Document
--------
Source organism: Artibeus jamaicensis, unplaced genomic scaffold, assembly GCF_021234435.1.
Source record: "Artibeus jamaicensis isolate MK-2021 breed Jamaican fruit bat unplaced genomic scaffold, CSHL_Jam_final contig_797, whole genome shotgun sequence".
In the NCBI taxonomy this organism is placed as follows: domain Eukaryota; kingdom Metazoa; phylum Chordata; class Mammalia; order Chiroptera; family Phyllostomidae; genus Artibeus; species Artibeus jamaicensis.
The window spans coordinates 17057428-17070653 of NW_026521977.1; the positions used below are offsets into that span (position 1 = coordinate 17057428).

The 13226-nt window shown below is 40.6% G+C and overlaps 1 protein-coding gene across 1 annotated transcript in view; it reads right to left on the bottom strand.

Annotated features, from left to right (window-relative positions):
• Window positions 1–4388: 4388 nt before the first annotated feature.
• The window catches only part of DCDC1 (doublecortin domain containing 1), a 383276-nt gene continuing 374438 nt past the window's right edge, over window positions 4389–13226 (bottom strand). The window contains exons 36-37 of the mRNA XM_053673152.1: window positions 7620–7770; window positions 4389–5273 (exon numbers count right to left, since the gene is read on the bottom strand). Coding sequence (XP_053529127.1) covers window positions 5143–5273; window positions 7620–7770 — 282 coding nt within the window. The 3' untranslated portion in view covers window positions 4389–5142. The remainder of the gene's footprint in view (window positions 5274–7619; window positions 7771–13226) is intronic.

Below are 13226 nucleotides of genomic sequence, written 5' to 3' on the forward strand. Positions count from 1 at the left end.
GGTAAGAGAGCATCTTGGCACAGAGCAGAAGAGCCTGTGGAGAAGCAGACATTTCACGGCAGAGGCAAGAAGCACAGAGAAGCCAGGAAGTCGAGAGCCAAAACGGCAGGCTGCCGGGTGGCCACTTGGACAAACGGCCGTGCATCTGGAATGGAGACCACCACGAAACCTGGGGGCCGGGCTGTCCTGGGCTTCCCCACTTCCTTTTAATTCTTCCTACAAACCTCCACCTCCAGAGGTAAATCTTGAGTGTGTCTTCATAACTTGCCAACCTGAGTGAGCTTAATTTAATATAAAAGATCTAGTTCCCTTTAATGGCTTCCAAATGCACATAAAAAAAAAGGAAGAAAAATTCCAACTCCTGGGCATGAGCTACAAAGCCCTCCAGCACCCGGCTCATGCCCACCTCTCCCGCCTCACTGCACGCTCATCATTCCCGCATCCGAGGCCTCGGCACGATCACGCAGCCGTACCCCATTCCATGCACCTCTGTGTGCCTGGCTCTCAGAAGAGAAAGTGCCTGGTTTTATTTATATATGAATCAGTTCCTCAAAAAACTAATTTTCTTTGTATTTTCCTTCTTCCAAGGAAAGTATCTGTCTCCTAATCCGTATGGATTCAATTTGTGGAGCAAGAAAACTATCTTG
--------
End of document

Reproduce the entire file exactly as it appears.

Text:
Source organism: Artibeus jamaicensis, unplaced genomic scaffold, assembly GCF_021234435.1.
Source record: "Artibeus jamaicensis isolate MK-2021 breed Jamaican fruit bat unplaced genomic scaffold, CSHL_Jam_final contig_797, whole genome shotgun sequence".
In the NCBI taxonomy this organism is placed as follows: domain Eukaryota; kingdom Metazoa; phylum Chordata; class Mammalia; order Chiroptera; family Phyllostomidae; genus Artibeus; species Artibeus jamaicensis.
The window spans coordinates 17057428-17070653 of NW_026521977.1; the positions used below are offsets into that span (position 1 = coordinate 17057428).

The 13226-nt window shown below is 40.6% G+C and overlaps 1 protein-coding gene across 1 annotated transcript in view; it reads right to left on the bottom strand.

Annotated features, from left to right (window-relative positions):
• Window positions 1–4388: 4388 nt before the first annotated feature.
• The window catches only part of DCDC1 (doublecortin domain containing 1), a 383276-nt gene continuing 374438 nt past the window's right edge, over window positions 4389–13226 (bottom strand). The window contains exons 36-37 of the mRNA XM_053673152.1: window positions 7620–7770; window positions 4389–5273 (exon numbers count right to left, since the gene is read on the bottom strand). Coding sequence (XP_053529127.1) covers window positions 5143–5273; window positions 7620–7770 — 282 coding nt within the window. The 3' untranslated portion in view covers window positions 4389–5142. The remainder of the gene's footprint in view (window positions 5274–7619; window positions 7771–13226) is intronic.

Below are 13226 nucleotides of genomic sequence, written 5' to 3' on the forward strand. Positions count from 1 at the left end.
GGTAAGAGAGCATCTTGGCACAGAGCAGAAGAGCCTGTGGAGAAGCAGACATTTCACGGCAGAGGCAAGAAGCACAGAGAAGCCAGGAAGTCGAGAGCCAAAACGGCAGGCTGCCGGGTGGCCACTTGGACAAACGGCCGTGCATCTGGAATGGAGACCACCACGAAACCTGGGGGCCGGGCTGTCCTGGGCTTCCCCACTTCCTTTTAATTCTTCCTACAAACCTCCACCTCCAGAGGTAAATCTTGAGTGTGTCTTCATAACTTGCCAACCTGAGTGAGCTTAATTTAATATAAAAGATCTAGTTCCCTTTAATGGCTTCCAAATGCACATAAAAAAAAAGGAAGAAAAATTCCAACTCCTGGGCATGAGCTACAAAGCCCTCCAGCACCCGGCTCATGCCCACCTCTCCCGCCTCACTGCACGCTCATCATTCCCGCATCCGAGGCCTCGGCACGATCACGCAGCCGTACCCCATTCCATGCACCTCTGTGTGCCTGGCTCTCAGAAGAGAAAGTGCCTGGTTTTATTTATATATGAATCAGTTCCTCAAAAAACTAATTTTCTTTGTATTTTCCTTCTTCCAAGGAAAGTATCTGTCTCCTAATCCGTATGGATTCAATTTGTGGAGCAAGAAAACTATCTTG